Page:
The U.S. Department of Labor’s Occupational Safety and Health Administration previously announced final rule requiring employers to notify OSHA when an employee is killed on the job or suffers a work-related hospitalization, amputation or loss of an eye in now in effect for the New Year.
Under the revised rule, employers will be required to notify OSHA of work-related fatalities within eight hours, and work-related in-patient hospitalizations, amputations or losses of an eye within 24 hours. Previously, OSHA’s regulations required an employer to report only work-related fatalities and in-patient hospitalizations of three or more employees. Reporting single hospitalizations, amputations or loss of an eye was not required under the previous rule all employers covered by the Occupational Safety and Health Act, even those who are exempt from maintaining injury and illness records, are required to comply with OSHA’s new severe injury and illness reporting requirements.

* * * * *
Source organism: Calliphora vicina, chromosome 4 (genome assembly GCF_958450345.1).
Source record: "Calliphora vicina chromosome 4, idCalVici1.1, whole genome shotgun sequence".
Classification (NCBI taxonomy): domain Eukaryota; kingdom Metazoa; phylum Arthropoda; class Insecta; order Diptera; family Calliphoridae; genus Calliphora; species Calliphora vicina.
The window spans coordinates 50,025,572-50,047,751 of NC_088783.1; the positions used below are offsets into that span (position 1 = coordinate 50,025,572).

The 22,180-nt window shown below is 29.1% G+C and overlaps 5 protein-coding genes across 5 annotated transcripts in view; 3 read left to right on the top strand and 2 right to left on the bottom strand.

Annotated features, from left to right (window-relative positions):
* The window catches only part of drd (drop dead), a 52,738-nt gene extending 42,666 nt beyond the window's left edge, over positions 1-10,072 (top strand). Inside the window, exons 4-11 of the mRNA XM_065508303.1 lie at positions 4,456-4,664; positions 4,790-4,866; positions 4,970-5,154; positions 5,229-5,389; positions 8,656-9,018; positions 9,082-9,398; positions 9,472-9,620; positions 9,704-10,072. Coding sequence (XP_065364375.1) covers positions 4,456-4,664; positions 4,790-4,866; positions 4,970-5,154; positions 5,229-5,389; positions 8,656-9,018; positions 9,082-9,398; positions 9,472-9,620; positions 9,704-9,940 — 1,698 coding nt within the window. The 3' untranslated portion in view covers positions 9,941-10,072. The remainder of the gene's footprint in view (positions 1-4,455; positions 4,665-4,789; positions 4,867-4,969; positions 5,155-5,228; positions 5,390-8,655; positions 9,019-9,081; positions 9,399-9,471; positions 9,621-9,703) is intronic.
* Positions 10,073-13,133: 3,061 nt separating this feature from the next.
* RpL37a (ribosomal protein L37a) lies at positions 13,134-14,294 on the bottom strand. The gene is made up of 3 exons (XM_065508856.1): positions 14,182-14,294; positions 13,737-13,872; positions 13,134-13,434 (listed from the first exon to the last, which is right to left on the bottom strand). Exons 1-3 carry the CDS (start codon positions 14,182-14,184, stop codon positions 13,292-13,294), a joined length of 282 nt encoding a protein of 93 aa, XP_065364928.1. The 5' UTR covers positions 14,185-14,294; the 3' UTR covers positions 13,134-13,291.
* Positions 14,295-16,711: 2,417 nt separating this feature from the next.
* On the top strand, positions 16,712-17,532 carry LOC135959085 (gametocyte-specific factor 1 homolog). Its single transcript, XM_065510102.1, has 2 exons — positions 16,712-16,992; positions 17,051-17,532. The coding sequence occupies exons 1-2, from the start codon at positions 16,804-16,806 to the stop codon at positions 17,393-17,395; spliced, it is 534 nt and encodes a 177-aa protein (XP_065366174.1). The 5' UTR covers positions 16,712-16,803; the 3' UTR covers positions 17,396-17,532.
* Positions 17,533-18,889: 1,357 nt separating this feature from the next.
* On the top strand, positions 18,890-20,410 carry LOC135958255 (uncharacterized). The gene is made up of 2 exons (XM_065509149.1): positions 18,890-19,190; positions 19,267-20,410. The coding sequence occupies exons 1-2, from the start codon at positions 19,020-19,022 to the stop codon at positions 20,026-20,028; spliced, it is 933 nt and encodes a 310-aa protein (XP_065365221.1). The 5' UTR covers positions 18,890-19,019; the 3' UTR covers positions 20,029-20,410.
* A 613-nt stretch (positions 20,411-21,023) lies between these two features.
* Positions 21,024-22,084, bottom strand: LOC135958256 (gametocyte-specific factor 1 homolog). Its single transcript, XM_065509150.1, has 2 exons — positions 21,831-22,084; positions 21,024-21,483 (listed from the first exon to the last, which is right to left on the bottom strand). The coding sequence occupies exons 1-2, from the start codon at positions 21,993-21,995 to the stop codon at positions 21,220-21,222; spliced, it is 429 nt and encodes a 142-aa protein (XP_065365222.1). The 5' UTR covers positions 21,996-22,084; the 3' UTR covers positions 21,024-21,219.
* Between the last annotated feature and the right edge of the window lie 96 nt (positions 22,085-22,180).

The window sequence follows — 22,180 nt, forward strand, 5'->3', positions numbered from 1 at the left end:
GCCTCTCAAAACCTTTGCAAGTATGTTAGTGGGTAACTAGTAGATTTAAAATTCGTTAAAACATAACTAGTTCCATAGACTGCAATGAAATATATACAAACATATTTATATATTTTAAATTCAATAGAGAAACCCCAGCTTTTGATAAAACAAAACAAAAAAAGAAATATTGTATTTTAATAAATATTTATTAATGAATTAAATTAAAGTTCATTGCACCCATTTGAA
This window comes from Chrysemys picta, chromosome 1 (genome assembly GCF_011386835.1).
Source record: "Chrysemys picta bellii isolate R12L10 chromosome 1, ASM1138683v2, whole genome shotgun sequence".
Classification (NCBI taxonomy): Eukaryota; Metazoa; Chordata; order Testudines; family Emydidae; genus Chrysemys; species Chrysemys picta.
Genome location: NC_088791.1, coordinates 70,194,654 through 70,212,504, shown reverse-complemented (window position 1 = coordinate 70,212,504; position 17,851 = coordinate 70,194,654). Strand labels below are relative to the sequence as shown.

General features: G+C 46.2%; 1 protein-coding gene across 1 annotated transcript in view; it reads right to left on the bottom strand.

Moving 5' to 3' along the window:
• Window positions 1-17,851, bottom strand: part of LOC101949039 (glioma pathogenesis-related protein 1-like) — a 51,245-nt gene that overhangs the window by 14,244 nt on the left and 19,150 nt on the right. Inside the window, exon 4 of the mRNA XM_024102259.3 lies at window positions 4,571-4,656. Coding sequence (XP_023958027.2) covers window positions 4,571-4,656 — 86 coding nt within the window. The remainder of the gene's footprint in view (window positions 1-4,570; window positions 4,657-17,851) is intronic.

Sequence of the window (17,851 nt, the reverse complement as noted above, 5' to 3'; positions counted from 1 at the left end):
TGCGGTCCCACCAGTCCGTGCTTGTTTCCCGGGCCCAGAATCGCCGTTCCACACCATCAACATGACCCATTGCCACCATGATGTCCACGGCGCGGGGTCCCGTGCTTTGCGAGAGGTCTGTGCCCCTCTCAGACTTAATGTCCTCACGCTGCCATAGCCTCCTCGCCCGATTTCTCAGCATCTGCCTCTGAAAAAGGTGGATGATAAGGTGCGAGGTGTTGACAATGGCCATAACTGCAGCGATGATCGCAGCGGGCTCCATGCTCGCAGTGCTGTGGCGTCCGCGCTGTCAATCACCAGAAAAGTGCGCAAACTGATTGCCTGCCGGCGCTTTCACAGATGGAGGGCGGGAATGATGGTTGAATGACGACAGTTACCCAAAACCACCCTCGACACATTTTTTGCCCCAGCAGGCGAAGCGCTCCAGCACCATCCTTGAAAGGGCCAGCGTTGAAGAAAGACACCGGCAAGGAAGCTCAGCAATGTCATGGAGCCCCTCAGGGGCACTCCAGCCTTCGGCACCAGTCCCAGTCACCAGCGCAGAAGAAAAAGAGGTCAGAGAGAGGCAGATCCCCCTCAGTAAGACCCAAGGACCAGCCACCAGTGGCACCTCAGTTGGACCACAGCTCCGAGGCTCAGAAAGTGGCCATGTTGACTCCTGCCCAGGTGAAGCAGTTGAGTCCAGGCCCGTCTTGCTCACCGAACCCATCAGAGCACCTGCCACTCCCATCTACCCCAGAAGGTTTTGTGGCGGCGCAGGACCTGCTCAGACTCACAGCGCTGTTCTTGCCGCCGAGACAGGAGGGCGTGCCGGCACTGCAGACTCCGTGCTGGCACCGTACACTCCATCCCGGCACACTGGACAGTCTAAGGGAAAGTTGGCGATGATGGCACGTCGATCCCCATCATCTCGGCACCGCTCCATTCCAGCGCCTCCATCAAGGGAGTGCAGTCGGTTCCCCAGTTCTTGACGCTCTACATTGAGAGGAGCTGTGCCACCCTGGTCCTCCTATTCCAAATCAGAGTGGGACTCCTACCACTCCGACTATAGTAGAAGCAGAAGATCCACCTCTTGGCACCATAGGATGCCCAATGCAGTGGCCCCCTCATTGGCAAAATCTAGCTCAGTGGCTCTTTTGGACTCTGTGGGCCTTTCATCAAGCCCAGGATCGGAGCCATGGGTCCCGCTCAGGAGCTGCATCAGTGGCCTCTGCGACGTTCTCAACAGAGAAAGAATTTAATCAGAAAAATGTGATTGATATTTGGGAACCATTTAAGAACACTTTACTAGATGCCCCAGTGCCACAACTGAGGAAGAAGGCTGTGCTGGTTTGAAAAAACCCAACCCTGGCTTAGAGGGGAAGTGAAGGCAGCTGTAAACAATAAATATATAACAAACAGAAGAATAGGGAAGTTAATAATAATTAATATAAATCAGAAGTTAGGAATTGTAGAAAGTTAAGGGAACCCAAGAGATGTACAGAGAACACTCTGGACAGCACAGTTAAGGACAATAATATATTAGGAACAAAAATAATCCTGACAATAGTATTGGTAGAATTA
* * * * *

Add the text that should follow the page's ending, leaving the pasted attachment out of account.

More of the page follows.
To assist employers in fulfilling these requirements, OSHA has developed a Web portal for employers to report incidents electronically, in addition to the phone reporting options.
In addition to the new reporting requirements, OSHA also has updated the list of industries that, due to relatively low occupational injury and illness rates, are exempt from the requirement to routinely keep injury and illness records. The previous list of exempt industries was based on the old Standard Industrial Classification system and the new rule uses the North American Industry Classification System to classify establishments by industry. The new list is based on updated injury and illness data from the Bureau of Labor Statistics. The new rule maintains the exemption for any employer with 10 or fewer employees, regardless of their industry classification, from the requirement to routinely keep records of worker injuries and illnesses.